The year we all became birdwatchers: Writer Brian Doyle finds God in the birds - Catholic Courier
A hummingbird is seen getting nectar from a flower Sept. 28, 2019, in a garden on the grounds of St. Anthony of Padua friary in Butler, N.J. In one of his most famous essays, “Joyas Voladoras,” Brian Doyle ponders the glory of a hummingbird; those “flying jewels” whose heart is the “size of a pencil eraser” and beats 10 times a second. (CNS photo by Octavio Duran)

A hummingbird is seen getting nectar from a flower Sept. 28, 2019, in a garden on the grounds of St. Anthony of Padua friary in Butler, N.J. In one of his most famous essays, “Joyas Voladoras,” Brian Doyle ponders the glory of a hummingbird; those “flying jewels” whose heart is the “size of a pencil eraser” and beats 10 times a second. (CNS photo by Octavio Duran)

The year we all became birdwatchers: Writer Brian Doyle finds God in the birds

The year we all became bird-watchers: Writer Brian Doyle finds God in the birds By Shemaiah Gonzalez Catholic News Service

One surprising note of the past year is how many of us got into bird-watching! I remember old sitcoms from my childhood where a bird-watcher was its very own special type of nerd. They wore khaki shorts, knee socks, a Park Ranger hat pulled all too low over their head and, of course, the ever-present pair of binoculars. Now as an adult, in the time of “corona,” I want that outfit.

This year, we all became bird-watchers from our windows, on those long walks we found ourselves on more frequently and when we learned we really didn’t have anything better to do than to sit and stare at a body of water.

Brian Doyle, the beloved and award-winning Catholic writer who died in 2017 was ahead of his time. He loved “birding,” as the cool kids say. In each bird, he saw the marvels of God’s creation and sometimes God’s sense of humor.

Doyle was born in New York City in 1956 into an Irish Catholic “storytelling” family of eight children, a teacher mother and a journalist father. Doyle received a bachelor’s degree in English from the University of Notre Dame in 1978 and worked at U.S. Catholic and Boston College Magazine before moving to Oregon.

On the morning of his wedding to Mary Miller Doyle, their priest said that he knew he was supposed to give Brian some sort of spiritual advice but his “only advice is you marry that girl or else I will leave the priesthood and marry her tomorrow. There’s only one woman like that in a generation, and God knows why you were chosen for such a gift but that appears to be the case.”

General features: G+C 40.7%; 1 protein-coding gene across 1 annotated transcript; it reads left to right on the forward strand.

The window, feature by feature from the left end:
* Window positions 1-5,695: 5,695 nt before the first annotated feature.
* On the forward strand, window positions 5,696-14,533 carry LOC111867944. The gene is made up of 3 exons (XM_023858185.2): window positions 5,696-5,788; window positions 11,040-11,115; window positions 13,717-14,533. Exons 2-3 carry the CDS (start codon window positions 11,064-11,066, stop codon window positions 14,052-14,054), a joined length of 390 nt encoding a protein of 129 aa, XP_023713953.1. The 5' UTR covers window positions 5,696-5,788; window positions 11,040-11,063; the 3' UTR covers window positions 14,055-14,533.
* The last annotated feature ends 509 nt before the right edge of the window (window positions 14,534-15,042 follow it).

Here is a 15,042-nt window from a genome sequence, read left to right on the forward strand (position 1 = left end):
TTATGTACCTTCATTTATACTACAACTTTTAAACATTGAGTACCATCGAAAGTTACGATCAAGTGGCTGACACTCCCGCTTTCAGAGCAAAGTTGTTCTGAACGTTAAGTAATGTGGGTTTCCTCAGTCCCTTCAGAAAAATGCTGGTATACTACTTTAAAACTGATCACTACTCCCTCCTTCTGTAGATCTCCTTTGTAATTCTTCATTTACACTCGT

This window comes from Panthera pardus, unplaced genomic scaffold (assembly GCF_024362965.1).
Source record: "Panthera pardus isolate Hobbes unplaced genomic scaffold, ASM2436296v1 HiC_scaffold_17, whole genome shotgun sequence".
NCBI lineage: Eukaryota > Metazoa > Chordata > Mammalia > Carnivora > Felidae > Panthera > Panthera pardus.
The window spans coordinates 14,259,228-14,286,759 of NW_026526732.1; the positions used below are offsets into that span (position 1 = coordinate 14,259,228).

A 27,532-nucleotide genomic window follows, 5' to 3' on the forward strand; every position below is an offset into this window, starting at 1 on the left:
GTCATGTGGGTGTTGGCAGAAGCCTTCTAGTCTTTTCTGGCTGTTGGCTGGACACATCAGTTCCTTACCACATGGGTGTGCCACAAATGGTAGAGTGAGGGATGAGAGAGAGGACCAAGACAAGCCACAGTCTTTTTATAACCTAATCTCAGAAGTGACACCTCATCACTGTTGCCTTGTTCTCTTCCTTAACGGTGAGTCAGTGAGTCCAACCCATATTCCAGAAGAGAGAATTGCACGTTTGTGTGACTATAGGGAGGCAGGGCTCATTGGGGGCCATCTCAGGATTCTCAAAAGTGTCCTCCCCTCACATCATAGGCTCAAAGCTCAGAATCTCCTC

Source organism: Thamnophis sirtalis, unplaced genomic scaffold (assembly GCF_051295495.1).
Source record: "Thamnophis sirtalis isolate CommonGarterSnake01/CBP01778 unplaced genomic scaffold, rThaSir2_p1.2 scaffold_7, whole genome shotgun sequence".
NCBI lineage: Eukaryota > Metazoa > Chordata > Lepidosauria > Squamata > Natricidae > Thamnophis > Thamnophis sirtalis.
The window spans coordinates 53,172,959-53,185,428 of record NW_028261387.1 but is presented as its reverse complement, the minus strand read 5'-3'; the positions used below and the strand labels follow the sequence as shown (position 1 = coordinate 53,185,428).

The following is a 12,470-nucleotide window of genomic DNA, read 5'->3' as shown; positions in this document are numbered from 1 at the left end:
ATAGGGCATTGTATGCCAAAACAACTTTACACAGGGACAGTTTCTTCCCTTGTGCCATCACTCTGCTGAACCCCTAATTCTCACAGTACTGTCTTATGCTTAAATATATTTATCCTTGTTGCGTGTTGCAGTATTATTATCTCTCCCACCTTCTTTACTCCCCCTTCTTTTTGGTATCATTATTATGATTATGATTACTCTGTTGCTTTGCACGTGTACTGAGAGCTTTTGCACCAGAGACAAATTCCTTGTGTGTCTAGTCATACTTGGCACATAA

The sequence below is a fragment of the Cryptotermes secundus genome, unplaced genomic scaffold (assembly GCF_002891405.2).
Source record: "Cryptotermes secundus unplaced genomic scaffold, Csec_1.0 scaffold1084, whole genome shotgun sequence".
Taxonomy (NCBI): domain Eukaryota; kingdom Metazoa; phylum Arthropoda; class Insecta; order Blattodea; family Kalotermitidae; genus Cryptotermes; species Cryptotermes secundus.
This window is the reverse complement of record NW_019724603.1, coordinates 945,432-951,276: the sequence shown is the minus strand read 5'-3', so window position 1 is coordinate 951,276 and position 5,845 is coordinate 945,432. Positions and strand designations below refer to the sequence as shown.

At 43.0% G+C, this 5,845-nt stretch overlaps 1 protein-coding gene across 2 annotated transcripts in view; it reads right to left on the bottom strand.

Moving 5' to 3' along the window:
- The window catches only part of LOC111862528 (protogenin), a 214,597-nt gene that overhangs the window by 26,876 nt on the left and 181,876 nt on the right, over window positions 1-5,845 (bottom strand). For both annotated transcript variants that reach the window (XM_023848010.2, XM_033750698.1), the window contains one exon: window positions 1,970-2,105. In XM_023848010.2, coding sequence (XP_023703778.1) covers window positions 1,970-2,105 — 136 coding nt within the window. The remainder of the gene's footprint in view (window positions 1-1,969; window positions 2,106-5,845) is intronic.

Together they had three children, who “emerged from (his) wife one after another like a circus act” and in whom they delighted. In 1991 Doyle was named the editor of Portland magazine, where he led the helm while writing six collections of poetry, 13 essay collections and seven novels.

Doyle wrote about his family, his wife, his children, strangers, Girl Scouts, toothbrushes, hot showers and anything else that came within a mile radius of himself. He saw God in all of these ordinary, everyday objects. God’s mercy and love and kindness surged through all these living (and nonliving) things — especially birds.

In one of his most famous essays, “Joyas Voladoras,” Doyle ponders the glory of a hummingbird; those “flying jewels” whose heart is the “size of a pencil eraser” and beats 10 times a second. Did you know hummingbirds visit a thousand flowers a day? Doyle did.

He researched every facet of beared helmetcrests and red-tailed comets and purple-crowned fairies. He knew that they could fly backward, dive at 60 miles an hour and could fly more than 500 miles without stopping.

But it is that tiny, little pencil eraser heart that Doyle kept coming back to, as if to look closer is to find the very breath of God, a God who cares for a bird with a heart the size of a pencil eraser.

This heart drives the most “ferocious metabolisms.” It is a “race-car heart” that eats oxygen at an “eye-popping rate.” Doyle writes of a hummingbird’s “mad search for food, the insane idea of flight. The price of their ambition is a life closer to death; they suffer more heart attacks and aneurysms and ruptures than any other living creature.”

In this heart, we see our own echoed. “So much held in a heart in a lifetime,” Doyle writes; when we are older we know “that all hearts finally are bruised and scarred, scored and torn, repaired by time and will, patched by force of character, yet fragile and rickety forevermore.”

But it wasn’t just hummingbirds that caught his attention, herons too. In fact, Doyle writes about herons so often, I’d dare to say they might have been his favorite bird. In the fantastic “A Book of Uncommon Prayer,” a collection of 100 prayers of the “miracle and muddle of the ordinary,” Doyle writes about the heron:

“The way they are long, and thin, and still, and elegant, and shaggy, and awkward, and not at all awkward, and lean, and gangly, and knobby-kneed, and bluegraybrown all at once, and slow and dinosauric in the air but liquid-quick with their bladed beaks.”

All at once, I both realize that he has perfectly described a heron and that I haven’t looked as closely at a heron as Doyle did. And Doyle sees our God in this creature: “Yes, somehow. In all of this is the Breath, the Imagination, the voice that said ‘I am who am’ from the fiery bush, long ago.”

Reading Doyle’s reflections on birds fills you with absolute gratitude to be alive, to be able to witness such beauty and glory. “I have come to think that the birds are shards of faith themselves in mysterious ways. You could spend a whole life contemplating birds and never come to the end of the amazing things they do,” he writes.

And then, you realize, all that bird-watching we’ve been doing, has been prayer.

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(Gonzalez is a freelance writer. Her website is www.shemaiahgonzalez.com.)

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